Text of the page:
Sustainability is now a huge issue for many people and that’s just as well because it needs to be if we are to ensure the long-term future of our planet.
This means that companies need to play their part and put sustainability front and center in the creation of their products (and also any services they offer). With that in mind, here are some points to consider.
Sustainability is a cradle-to-grave concept
There is now a huge emphasis on placing the concept of sustainability front and center in every stage of a product’s life-cycle, literally from the drawing board to the recycling (or composting) bin via the manufacturing process, the transport process and the storage process.
For the sake of completeness, while sustainability is often discussed in the context of physical products, many of the concepts also apply to the digital world. For example, computer programs and mobile apps that are well-designed and “well-manufactured” or in other words “well-written” require fewer resources to run and are hence intrinsically more sustainable.
Sustainability and the design process
Product design needs to combine functionality with the environmental mantras of “reduce, reuse and recycle”. At the current time, possibly the most obvious implication of this is reducing the amount of material used to create a product and, in particular, the amount of packaging used to keep it safe.
If at all possible, companies should reuse and recycle materials as this not only gives waste a productive new life but also generally reduces a product’s overall energy footprint.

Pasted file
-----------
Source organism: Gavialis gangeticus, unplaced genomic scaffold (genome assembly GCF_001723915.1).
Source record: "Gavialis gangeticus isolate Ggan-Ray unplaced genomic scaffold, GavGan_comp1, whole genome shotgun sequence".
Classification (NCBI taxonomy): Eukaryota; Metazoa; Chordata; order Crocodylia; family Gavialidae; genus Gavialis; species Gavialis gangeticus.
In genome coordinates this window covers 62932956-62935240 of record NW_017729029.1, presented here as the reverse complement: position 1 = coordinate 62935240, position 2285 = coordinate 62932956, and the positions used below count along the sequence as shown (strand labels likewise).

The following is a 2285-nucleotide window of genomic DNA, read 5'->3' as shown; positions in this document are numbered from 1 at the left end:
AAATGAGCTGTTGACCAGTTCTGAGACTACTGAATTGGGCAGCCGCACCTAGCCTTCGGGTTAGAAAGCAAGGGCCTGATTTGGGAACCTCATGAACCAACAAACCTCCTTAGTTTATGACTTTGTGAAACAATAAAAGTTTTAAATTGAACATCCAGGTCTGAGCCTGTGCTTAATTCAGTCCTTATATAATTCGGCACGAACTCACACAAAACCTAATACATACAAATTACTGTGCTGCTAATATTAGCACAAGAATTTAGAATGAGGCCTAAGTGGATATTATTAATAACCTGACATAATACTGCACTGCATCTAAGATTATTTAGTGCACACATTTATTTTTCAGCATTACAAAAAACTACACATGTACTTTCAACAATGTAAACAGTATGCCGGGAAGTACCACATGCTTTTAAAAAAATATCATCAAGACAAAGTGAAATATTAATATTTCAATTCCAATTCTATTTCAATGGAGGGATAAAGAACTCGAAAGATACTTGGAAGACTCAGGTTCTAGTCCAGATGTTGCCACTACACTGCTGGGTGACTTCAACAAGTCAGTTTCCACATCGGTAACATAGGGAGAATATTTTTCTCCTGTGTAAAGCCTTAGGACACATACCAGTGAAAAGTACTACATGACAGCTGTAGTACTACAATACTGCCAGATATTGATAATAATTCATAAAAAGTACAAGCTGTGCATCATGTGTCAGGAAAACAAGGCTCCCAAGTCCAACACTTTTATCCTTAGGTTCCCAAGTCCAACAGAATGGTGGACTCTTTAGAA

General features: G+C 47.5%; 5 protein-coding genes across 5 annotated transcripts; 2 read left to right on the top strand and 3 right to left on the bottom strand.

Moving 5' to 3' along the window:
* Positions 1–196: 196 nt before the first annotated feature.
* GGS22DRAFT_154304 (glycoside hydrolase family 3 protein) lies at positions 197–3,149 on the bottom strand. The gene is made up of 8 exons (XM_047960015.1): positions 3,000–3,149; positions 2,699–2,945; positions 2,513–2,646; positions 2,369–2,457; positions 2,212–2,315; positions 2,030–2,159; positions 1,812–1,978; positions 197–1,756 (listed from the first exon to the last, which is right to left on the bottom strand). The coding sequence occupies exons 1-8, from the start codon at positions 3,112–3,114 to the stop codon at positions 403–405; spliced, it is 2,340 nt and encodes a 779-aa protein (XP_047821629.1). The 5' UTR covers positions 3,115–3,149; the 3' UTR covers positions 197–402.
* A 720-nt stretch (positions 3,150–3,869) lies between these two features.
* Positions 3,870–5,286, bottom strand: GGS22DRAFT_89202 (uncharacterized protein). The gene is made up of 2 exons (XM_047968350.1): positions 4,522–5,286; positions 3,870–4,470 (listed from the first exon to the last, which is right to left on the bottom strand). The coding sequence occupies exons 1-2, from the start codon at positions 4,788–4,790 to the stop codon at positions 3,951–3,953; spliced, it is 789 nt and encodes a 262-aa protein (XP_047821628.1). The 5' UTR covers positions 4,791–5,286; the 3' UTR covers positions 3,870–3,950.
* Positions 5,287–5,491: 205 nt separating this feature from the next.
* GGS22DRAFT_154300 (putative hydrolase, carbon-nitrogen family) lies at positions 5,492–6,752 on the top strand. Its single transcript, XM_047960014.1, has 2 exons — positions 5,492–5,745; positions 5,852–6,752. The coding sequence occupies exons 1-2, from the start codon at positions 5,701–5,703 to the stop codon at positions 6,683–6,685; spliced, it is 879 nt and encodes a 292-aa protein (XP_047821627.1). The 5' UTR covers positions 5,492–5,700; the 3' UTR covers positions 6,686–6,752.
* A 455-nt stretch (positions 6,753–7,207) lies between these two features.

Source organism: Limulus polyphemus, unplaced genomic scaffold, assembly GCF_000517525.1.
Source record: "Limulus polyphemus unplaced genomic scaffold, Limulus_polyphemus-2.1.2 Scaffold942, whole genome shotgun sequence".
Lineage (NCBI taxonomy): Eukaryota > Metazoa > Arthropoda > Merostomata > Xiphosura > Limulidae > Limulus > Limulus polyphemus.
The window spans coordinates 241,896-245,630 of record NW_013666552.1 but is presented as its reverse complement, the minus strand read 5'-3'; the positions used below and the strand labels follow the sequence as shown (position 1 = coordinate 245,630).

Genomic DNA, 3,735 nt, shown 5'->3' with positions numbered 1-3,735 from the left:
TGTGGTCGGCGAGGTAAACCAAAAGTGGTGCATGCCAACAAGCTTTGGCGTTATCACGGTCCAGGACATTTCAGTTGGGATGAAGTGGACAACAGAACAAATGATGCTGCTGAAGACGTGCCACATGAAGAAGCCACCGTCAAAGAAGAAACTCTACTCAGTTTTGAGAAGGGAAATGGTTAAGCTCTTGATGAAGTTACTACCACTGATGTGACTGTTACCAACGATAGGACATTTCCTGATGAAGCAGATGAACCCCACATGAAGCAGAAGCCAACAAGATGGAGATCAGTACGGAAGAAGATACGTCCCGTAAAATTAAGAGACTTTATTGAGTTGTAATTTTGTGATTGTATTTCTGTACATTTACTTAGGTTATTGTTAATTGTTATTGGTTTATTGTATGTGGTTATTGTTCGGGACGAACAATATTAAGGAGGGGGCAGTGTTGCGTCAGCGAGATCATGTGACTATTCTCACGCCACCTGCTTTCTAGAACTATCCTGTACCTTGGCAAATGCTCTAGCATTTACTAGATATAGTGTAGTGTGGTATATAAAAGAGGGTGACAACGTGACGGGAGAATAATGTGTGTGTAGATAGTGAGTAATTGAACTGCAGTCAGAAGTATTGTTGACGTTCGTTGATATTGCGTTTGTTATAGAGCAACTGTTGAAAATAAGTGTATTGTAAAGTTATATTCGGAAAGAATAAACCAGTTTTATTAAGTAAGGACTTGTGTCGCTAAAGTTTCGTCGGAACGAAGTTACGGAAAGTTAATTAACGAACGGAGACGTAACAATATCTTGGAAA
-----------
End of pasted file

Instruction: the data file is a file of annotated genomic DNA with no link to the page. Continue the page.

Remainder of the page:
Sustainability and the manufacturing process
There are two ways to improve the sustainability of a product’s manufacturing process.
The first is to improve the general sustainability of the manufacturing plant as a whole, for example by installing solar panels and by switching from fluorescent and/or incandescent lighting to using LED lights.
The second is to apply the highest sustainability standards to the entire manufacturing process of the specific item, all the way through the supply and manufacturing chain.
These days, it’s important to be very aware of the fact that the company which puts its name on a product is held accountable for the behavior of its suppliers and partners, so the onus is on the manufacturer to check the provenance of any and all raw materials it uses and to ensure that any service providers it uses also demonstrate a responsible and ethical attitude towards sustainability.
Sustainability and the transport process
There are basically three main aspects which influence sustainability, or otherwise, of the transport process, the first is speed and the second is distance and the third is weight.
In simple terms, slower methods of transport tend to be more sustainable than faster ones. So, for example, if a product (or a raw material) needs to be transported over a long distance, then a (container) ship is a vastly preferable option to a plane.
Of course, regardless of speed, the distance a product (or a raw material) needs to travel will influence its level of sustainability. Ideally, products should be created as close as possible to the point of use and should be made out of locally-sourced materials.
Obviously, in the real world, this is not always possible, however, it should be the standard for which manufacturers aim.